When using this therapy, the process will focus on exploring Andrew’s unconscious thoughts and emotions in order for him/her to better understand him/herself. His developmental history, especially experiences that made him insist on eating alone since 15 years will be taken into account. Events and experiences in the family setting or neighborhood that influenced this decision and social withdrawal tendencies will be examined to understand Andrew’s psychological problems. The therapist will help Andrew examine his unconscious thoughts and experiences since the unconscious is a reservoir of memories as well as neurological and biological forces. During this process, Andrew will be encouraged to be spontaneous by saying things that come to his mind in order to determine his actual thoughts and feelings without concerns of how they sound. He will then be encouraged to reinterpret his life experiences and worldview based on insights from the counseling session. This psychodynamic therapy process will also entail helping Andrew learn new ways of thinking to enhance his personal development and growth as well as how to deal with and overcome limitations brought by the unconscious.
Cognitive behavioral therapy and psychodynamic therapy has been selected for the different situations in the scenario because of their suitability in addressing the psychological problems or disorders affecting the individuals in the specific situations. Cognitive behavioral therapy is effective in Amy’s situation because it will result in enhanced cognition and behaviors that deal with panic attacks. The therapy will help enhance Amy’s cognitions, emotional state, and state of consciousness through cognitive restructuring. This effectiveness emerges from its ability to deal with strong influences that affect emotions and generate a panic attack and replace them with adaptable and more reasonable beliefs and cognitions. During this process, Amy will learn how to stop panicking through developing suitable cognitive skills and mindfulness during exposure. The improved cognition and capabilities to deal with panic triggers will in turn contribute to better behaviors. In this case, Amy will no longer feel insecure or have discomfort when alone or in the dark because of sensations of fight-flight response that are associated with panic attacks or disorder.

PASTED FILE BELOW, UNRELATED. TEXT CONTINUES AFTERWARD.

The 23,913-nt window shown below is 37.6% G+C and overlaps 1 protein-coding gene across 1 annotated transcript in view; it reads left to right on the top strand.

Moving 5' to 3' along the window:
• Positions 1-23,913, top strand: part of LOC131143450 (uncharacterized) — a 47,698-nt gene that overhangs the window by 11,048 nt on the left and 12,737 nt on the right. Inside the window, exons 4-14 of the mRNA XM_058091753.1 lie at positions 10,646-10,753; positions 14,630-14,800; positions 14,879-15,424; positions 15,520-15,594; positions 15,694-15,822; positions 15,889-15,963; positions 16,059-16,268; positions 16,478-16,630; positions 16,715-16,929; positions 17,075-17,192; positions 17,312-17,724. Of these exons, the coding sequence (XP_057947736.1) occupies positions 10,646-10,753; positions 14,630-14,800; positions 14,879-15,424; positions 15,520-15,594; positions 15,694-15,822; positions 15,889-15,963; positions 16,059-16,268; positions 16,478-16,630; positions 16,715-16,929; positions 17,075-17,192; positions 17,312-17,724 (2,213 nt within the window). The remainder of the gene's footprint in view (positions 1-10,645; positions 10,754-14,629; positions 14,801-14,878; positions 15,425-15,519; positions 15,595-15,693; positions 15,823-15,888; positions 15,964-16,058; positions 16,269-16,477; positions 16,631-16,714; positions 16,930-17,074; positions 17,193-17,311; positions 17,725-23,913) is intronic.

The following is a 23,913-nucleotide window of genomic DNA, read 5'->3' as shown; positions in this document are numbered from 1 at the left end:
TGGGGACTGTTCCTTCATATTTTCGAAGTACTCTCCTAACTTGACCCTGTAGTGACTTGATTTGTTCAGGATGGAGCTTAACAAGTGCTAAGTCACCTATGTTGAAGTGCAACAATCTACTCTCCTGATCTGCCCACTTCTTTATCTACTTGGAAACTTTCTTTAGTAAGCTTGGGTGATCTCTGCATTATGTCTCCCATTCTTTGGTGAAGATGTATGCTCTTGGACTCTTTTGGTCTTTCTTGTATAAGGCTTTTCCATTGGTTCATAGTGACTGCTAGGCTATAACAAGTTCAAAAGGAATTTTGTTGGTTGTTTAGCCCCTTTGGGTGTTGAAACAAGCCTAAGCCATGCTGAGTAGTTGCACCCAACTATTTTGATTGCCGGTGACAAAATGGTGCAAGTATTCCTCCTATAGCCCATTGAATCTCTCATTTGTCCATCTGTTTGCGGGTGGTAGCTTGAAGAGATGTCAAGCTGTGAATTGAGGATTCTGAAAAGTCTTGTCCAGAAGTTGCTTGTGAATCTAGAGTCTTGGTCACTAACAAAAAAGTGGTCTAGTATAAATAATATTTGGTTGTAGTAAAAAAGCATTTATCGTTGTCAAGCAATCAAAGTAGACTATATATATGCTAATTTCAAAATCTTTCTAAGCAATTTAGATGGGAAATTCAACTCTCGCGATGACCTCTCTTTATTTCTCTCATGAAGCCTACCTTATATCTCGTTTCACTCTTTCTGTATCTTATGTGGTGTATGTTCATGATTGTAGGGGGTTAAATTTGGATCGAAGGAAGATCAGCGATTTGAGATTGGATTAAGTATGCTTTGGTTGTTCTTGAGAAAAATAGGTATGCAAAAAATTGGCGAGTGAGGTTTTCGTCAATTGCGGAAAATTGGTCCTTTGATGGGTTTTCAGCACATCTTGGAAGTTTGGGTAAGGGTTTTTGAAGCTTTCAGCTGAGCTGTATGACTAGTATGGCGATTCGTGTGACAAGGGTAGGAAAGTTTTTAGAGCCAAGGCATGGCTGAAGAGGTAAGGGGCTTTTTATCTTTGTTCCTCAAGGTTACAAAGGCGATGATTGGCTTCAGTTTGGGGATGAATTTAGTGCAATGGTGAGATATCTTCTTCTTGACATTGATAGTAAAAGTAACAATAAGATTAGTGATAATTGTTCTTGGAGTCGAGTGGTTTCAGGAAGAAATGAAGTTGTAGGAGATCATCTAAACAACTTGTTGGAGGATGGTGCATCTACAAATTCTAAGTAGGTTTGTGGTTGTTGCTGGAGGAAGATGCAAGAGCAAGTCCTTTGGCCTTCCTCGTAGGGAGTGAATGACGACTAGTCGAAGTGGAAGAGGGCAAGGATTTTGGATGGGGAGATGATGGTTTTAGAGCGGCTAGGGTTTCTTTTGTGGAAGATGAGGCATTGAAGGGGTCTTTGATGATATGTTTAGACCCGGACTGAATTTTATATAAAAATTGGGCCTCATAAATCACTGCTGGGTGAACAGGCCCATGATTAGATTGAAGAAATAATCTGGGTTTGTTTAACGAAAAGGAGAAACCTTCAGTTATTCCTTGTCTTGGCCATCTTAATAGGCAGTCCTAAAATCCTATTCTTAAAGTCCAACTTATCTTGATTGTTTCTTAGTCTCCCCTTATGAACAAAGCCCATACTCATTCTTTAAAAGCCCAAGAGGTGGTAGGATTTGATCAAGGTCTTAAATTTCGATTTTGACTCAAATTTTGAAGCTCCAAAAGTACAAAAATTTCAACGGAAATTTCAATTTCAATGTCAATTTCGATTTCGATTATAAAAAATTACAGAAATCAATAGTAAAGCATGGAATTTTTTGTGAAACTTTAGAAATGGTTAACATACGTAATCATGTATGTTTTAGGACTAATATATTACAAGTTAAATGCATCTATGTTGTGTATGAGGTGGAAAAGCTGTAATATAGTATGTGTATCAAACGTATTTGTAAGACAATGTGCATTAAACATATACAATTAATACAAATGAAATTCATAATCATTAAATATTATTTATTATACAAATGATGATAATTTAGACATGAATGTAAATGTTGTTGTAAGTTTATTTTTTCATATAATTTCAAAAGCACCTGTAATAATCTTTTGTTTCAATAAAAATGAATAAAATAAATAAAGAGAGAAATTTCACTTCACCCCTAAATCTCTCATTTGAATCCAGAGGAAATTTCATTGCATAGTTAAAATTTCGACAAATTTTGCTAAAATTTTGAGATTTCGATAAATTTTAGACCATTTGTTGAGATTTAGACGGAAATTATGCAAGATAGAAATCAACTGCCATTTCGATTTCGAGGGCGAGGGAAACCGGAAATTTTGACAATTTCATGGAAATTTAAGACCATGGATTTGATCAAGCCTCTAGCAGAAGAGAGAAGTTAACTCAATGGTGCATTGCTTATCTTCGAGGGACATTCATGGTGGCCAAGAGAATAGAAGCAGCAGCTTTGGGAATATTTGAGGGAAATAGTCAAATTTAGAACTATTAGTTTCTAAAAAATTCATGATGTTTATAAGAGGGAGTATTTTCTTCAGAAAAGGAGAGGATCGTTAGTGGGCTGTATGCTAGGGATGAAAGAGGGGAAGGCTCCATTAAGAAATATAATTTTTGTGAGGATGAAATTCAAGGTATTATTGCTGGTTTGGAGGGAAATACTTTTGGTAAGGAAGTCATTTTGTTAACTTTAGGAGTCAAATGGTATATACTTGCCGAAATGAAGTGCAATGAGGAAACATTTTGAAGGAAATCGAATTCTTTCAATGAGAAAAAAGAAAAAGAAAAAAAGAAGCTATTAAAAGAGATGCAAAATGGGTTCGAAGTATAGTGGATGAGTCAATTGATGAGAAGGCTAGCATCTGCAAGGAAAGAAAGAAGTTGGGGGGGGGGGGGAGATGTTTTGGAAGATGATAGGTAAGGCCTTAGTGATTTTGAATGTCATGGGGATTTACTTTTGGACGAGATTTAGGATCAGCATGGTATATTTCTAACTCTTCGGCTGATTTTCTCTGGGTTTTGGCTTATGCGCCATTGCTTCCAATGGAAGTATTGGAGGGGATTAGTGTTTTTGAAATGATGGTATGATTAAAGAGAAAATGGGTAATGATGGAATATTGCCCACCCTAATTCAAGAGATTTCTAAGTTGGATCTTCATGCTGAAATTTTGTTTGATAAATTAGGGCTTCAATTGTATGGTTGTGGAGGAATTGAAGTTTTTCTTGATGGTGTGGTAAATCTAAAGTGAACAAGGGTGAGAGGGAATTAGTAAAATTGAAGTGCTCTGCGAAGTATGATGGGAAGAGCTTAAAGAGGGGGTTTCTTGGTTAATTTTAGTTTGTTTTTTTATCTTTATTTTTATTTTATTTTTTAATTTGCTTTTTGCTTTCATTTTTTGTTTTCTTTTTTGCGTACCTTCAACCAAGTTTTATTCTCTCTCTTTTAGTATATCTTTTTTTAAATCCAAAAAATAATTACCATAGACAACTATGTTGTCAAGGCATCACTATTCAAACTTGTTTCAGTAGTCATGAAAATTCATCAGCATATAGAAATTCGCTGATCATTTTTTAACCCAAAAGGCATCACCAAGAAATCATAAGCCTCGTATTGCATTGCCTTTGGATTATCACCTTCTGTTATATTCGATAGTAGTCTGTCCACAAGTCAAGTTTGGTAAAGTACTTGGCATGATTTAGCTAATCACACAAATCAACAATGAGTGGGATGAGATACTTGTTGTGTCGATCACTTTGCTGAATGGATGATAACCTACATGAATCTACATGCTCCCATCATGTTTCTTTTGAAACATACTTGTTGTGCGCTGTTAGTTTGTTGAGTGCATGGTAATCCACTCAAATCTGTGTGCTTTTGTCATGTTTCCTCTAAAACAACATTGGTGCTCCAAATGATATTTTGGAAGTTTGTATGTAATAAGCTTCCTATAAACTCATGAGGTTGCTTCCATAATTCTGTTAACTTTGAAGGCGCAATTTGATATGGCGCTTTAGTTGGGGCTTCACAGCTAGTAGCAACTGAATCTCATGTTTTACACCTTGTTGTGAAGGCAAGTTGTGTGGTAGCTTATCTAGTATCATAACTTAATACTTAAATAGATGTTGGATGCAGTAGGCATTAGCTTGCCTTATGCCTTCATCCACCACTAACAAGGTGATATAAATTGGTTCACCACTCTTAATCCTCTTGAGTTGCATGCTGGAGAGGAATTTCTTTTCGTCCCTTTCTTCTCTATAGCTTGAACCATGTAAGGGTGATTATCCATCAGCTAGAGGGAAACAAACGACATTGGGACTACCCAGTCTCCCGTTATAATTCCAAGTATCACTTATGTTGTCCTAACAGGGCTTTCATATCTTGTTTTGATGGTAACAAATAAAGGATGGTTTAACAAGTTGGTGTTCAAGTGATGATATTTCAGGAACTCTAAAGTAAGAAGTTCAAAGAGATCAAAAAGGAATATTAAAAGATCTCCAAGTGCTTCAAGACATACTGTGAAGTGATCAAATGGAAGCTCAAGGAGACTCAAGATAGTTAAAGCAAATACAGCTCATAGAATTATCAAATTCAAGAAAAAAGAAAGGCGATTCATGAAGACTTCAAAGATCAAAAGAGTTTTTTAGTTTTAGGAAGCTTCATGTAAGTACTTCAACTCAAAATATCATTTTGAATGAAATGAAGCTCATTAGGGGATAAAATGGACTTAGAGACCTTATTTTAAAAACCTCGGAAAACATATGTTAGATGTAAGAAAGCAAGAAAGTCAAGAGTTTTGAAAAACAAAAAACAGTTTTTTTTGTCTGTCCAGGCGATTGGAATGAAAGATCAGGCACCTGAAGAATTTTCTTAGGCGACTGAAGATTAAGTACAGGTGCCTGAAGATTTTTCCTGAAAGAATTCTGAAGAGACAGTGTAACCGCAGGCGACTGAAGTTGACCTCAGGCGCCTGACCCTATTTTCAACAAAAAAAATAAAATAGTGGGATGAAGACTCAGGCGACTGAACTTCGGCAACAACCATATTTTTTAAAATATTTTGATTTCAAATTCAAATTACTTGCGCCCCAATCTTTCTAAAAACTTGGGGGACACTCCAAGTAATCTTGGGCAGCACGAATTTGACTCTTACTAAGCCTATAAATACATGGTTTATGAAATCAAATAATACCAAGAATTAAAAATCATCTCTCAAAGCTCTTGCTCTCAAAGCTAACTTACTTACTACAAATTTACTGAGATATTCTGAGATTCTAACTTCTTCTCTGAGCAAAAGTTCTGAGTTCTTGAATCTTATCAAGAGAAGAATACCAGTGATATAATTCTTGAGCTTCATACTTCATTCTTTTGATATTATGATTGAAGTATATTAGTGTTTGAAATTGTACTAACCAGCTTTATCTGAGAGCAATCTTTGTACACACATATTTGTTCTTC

Psychodynamic therapy will be effective in addressing Andrew’s social withdrawal and fear of eating in the public through dealing with the root causes of his psychological problems i.e. unconscious psychological processes and experiences during childhood. Andrew will get the chance to not only identify but also deal with events and factors that have affected his psychological well being since his teenage years. The effectiveness of this therapy in dealing with Andrew’s problems is also attributable to the fact that it gives him an opportunity to learn new ways of thinking and behavior. As he learns new ways of thinking and behavior, Andrew will experience growth and development, which will in turn contribute to enhanced cognitions, behaviors, state of consciousness, and emotional state.
In conclusion, the field of psychology is characterized by different perspectives including cognitive and psychodynamic approaches. These approaches differ based on their characteristics and are suitable for different scenarios or situations. Cognitive perspective is based on the belief that people’s behaviors are influenced by their thoughts and feelings. On the contrary, psychodynamic perspective is based on the belief that behavior is a by-product of unconscious psychological processes (cognitions) and experiences, especially during early childhood. The two therapies or treatment approaches from these perspectives that can be utilized in dealing with different situations in the scenario are cognitive behavioral therapy and psychodynamic therapy.